In 1960, a federal court order began school desegregation. The New Orleans and Baton Rouge congregations placed newspaper ads advocating keeping the schools open (in opposition to legislative efforts to close the schools rather than desegregate). When the schools did minimally desegregate, members of the New Orleans church helped with driving White students to school in the face of hostile mobs. And the church appealed to Unitarians far and wide to help set up a special fund to aid integration efforts.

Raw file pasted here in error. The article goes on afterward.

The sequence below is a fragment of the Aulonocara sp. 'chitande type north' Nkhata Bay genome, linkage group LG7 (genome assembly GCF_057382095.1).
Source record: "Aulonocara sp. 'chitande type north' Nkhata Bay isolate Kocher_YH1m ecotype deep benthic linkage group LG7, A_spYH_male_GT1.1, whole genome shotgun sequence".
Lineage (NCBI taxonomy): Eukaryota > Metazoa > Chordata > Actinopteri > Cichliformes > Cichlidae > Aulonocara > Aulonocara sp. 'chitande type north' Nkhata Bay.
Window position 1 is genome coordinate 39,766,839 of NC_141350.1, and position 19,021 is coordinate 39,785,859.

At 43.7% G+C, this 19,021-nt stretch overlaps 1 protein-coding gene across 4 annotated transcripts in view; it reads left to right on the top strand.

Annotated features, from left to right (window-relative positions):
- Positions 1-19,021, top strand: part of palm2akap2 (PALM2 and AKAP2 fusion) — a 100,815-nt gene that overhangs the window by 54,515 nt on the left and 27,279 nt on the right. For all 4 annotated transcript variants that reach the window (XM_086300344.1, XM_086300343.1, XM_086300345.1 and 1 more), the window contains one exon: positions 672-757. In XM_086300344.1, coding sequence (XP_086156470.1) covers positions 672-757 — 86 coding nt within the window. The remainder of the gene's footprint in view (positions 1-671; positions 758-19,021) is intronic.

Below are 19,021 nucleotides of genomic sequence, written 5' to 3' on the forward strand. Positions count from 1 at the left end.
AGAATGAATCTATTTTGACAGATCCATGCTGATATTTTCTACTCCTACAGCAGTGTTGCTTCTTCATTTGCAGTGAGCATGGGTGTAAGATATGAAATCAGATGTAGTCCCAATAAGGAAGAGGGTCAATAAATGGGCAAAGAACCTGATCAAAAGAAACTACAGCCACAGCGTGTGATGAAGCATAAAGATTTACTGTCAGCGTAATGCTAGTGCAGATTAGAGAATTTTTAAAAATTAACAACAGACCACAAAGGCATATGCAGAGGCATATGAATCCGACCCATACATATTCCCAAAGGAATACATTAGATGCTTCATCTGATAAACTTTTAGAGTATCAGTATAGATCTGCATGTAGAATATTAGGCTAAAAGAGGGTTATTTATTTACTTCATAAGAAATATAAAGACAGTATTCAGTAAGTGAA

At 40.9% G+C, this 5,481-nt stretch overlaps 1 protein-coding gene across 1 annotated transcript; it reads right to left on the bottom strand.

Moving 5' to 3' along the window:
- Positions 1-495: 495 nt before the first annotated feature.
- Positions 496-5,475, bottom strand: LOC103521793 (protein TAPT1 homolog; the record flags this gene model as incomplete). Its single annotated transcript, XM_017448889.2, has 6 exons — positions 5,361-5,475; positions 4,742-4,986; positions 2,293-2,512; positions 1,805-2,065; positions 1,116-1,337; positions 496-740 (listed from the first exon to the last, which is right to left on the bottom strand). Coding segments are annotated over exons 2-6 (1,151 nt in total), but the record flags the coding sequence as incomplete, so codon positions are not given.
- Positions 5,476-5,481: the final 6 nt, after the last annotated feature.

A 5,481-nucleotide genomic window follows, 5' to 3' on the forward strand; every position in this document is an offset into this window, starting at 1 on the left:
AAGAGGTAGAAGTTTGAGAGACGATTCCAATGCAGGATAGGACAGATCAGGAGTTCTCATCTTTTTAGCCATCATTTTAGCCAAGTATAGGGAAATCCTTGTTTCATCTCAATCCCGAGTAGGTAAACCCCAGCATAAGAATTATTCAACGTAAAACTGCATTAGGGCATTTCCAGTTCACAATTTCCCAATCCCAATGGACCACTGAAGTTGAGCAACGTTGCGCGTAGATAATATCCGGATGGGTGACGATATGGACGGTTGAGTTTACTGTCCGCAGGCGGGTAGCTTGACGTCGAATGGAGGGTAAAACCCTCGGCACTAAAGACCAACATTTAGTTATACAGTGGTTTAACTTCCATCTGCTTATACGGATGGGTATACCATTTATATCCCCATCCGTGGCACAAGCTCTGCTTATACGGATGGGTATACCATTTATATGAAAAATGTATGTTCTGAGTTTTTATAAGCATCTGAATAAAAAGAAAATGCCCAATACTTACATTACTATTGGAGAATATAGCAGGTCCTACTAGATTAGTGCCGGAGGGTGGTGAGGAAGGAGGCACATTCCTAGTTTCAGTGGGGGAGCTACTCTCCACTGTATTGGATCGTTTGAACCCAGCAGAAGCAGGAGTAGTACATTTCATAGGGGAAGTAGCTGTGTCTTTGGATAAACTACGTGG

These special funds, sometimes doled out in small amounts, helped a variety of people. One White Methodist minister and his wife who kept their daughter in school were driven out of their parsonage for doing so; and Unitarian money helped with several months’ rent for alternative housing. Other White families sticking with the public schools were also aided. The church disbursed $115.75 to house Freedom Riders before they boarded buses or trains north through Mississippi. Attorney Bill Higgs of the Jackson, Mississippi, congregation received aid when he was forced to leave that state. Some of the legal expenses while desegregating Tulane University were covered. The fund also paid for some of attorney Ben Smith’s legal expenses while taking on Mississippi civil rights cases.